• current generation;
  • lifespan;
  • Cyanobacterium Synechocystis PCC 6714;
  • electron-shuttling mediator;
  • viability;
  • glucose


BACKGROUND: The capability of cyanobacteria to convert carbon dioxide into carbohydrates offers a promising carbon-neutral energy solution. Unfortunately, the lifespan of cyanobacteria based photoelectrochemical cells is poor because discharge current drops to zero within days. The primary factor that limits lifespan was believed to be the toxicity of an artificial mediator that extracts electrons from cyanoacteria to electrode. It is critical to experimentally identify the true limiting factor such that we could prolong the lifespan for practical use.

RESULTS: Systematic tests on cell physiology and current discharge were performed in autotrophic and heterotrophic conditions. Contrary to previous belief, results for cell viability, chlorophyll content and growth curve of Cyanobacterium Synechocystis PCC 6714 under continuous vitamin K3-mediated current discharge did not exhibit any toxic effect. The role of glucose was then investigated. Surprisingly, discharge current dropped to zero although there was significant intracellular glycogen (2.5 × 10−10 mg cell−1). Further tests of current response to the addition of exogenous glucose suggest the regulatory role of glucose on cyanobacterial metabolism that is relevant to current generation. Furthermore, current generation in the light and dark conditions corroborates glucose as energy reserve.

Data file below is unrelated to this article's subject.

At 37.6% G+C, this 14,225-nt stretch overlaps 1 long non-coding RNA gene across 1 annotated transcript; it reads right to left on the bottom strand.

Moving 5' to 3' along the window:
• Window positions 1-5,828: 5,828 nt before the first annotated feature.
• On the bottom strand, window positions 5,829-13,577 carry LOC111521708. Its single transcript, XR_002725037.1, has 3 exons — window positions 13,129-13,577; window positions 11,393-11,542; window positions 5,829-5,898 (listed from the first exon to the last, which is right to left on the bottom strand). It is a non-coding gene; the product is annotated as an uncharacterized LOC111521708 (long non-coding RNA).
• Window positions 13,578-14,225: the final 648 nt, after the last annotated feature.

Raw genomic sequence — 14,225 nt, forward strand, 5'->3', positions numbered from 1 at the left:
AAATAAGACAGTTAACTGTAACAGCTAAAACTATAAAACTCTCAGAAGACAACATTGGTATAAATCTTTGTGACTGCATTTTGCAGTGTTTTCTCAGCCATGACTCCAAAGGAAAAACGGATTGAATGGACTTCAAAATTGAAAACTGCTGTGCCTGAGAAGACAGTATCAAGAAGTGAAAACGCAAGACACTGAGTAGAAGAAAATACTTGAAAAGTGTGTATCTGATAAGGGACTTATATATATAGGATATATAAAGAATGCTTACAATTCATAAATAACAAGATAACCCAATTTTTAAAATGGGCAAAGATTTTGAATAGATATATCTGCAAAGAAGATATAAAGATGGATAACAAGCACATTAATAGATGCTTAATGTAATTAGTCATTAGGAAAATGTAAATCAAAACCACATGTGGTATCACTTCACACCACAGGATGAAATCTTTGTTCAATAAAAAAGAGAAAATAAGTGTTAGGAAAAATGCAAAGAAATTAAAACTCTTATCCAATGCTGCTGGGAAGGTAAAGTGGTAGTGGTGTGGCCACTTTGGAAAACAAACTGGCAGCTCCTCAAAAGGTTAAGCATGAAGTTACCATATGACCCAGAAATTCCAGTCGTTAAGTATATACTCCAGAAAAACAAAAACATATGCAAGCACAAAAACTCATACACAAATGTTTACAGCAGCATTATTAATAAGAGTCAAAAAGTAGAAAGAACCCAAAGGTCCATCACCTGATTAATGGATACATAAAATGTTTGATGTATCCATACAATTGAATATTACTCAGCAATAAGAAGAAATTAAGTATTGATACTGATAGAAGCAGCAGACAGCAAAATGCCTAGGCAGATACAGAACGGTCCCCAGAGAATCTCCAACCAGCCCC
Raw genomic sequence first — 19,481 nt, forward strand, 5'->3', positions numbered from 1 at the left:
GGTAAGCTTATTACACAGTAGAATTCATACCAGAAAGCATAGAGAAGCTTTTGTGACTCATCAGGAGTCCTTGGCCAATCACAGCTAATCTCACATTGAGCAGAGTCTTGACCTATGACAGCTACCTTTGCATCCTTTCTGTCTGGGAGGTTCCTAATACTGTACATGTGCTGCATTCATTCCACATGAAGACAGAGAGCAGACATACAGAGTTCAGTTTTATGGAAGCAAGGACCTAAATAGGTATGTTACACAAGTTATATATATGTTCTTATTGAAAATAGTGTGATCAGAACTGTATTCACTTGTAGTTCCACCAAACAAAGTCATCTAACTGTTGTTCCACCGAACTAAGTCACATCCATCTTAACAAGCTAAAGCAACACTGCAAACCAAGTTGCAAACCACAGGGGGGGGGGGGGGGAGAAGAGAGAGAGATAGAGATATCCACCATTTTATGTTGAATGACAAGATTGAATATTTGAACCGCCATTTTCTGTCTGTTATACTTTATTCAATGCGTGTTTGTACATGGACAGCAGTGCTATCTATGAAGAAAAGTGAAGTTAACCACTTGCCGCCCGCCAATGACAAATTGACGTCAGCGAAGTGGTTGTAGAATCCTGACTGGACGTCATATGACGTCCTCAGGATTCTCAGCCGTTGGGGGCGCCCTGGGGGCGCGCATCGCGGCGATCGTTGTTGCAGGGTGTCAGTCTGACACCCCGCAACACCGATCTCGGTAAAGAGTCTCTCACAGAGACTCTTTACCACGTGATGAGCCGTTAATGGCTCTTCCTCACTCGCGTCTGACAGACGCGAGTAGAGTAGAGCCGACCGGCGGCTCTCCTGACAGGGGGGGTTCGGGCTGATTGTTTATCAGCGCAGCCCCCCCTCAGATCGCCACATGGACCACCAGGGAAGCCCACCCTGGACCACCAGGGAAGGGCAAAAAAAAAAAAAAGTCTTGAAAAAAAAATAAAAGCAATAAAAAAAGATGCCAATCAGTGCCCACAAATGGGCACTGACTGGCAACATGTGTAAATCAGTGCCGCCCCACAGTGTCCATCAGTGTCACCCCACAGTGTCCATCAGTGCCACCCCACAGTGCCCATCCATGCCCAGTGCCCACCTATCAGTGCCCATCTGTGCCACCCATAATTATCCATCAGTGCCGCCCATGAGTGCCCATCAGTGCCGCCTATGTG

CONCLUSION: It is not mediator toxicity but the regulatory effect of glucose on the metabolism of cyanobacteria that limits the lifespan for current generation. Glucose functions in a dual role as energy reserve and regulatory molecule to modulate cyanobacterial metabolism related to current generation. Copyright © 2010 Society of Chemical Industry